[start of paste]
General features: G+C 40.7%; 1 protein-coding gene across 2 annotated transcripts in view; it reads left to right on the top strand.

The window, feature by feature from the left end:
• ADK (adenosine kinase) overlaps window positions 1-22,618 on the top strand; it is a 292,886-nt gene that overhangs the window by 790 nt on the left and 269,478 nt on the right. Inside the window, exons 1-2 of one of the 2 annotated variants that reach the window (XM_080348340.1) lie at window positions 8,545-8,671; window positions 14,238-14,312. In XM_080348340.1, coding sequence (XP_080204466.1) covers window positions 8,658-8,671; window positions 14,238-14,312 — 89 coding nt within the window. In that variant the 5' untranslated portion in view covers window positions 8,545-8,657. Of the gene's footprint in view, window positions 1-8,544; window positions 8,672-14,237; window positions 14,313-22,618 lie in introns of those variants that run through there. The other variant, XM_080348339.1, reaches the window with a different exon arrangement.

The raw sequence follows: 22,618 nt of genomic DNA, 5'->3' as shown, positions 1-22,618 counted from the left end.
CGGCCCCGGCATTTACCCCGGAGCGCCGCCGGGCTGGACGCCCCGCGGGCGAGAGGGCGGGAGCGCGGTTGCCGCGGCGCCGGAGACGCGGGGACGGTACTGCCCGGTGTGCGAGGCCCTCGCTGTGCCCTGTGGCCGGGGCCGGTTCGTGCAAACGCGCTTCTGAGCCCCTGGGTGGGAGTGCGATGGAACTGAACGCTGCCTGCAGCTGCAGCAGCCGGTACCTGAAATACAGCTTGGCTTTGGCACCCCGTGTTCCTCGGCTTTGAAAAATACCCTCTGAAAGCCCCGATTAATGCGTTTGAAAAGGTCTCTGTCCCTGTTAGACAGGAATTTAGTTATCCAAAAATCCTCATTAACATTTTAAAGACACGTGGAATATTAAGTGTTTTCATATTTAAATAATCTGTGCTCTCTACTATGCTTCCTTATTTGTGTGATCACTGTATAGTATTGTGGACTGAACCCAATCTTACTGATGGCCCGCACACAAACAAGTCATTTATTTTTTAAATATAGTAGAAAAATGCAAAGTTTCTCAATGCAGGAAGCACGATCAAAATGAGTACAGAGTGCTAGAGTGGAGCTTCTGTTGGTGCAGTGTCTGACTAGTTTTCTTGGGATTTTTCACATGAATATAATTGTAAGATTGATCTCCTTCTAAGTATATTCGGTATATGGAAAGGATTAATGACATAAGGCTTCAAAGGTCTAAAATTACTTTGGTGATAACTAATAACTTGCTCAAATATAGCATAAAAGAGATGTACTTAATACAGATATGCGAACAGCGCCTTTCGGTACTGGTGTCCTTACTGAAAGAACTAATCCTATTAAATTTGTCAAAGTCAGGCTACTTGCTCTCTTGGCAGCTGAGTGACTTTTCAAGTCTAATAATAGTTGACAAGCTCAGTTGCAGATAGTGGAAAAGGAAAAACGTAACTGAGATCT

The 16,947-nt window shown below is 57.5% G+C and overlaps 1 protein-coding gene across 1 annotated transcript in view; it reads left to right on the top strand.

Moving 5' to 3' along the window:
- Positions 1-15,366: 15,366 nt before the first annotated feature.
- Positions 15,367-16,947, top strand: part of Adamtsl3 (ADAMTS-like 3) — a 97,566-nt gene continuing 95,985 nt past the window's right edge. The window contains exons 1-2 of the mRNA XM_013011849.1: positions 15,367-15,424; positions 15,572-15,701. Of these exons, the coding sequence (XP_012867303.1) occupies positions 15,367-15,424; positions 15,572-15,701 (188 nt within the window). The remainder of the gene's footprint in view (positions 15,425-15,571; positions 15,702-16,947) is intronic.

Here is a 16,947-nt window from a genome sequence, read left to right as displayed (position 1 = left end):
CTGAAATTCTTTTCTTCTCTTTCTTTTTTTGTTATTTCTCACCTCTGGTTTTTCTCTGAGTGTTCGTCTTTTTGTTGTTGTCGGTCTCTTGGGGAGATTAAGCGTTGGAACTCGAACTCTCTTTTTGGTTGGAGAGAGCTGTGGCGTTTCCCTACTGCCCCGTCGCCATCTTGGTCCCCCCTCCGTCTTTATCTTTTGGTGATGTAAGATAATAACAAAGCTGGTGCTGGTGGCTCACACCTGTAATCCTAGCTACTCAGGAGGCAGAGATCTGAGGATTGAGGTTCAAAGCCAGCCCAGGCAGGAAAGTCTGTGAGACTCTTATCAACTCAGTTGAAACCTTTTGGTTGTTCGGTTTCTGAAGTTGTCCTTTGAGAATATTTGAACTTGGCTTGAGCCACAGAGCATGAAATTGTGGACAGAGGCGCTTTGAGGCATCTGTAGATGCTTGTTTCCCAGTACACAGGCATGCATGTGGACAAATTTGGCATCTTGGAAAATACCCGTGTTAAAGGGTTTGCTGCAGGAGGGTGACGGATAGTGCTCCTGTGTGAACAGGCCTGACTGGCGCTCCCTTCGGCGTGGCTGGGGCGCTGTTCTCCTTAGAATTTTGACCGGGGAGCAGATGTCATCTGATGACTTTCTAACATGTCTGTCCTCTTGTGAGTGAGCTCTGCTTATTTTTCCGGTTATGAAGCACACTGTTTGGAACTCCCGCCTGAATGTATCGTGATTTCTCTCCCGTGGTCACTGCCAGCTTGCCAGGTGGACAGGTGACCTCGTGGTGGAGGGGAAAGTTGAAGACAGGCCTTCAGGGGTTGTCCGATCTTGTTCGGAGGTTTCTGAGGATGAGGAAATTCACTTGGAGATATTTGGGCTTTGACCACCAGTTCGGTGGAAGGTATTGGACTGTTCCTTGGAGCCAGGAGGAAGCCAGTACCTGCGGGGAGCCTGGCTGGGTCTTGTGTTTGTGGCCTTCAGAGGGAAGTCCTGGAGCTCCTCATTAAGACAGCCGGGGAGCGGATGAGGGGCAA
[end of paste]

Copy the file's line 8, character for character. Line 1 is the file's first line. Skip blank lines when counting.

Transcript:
- Positions 1-15,366: 15,366 nt before the first annotated feature.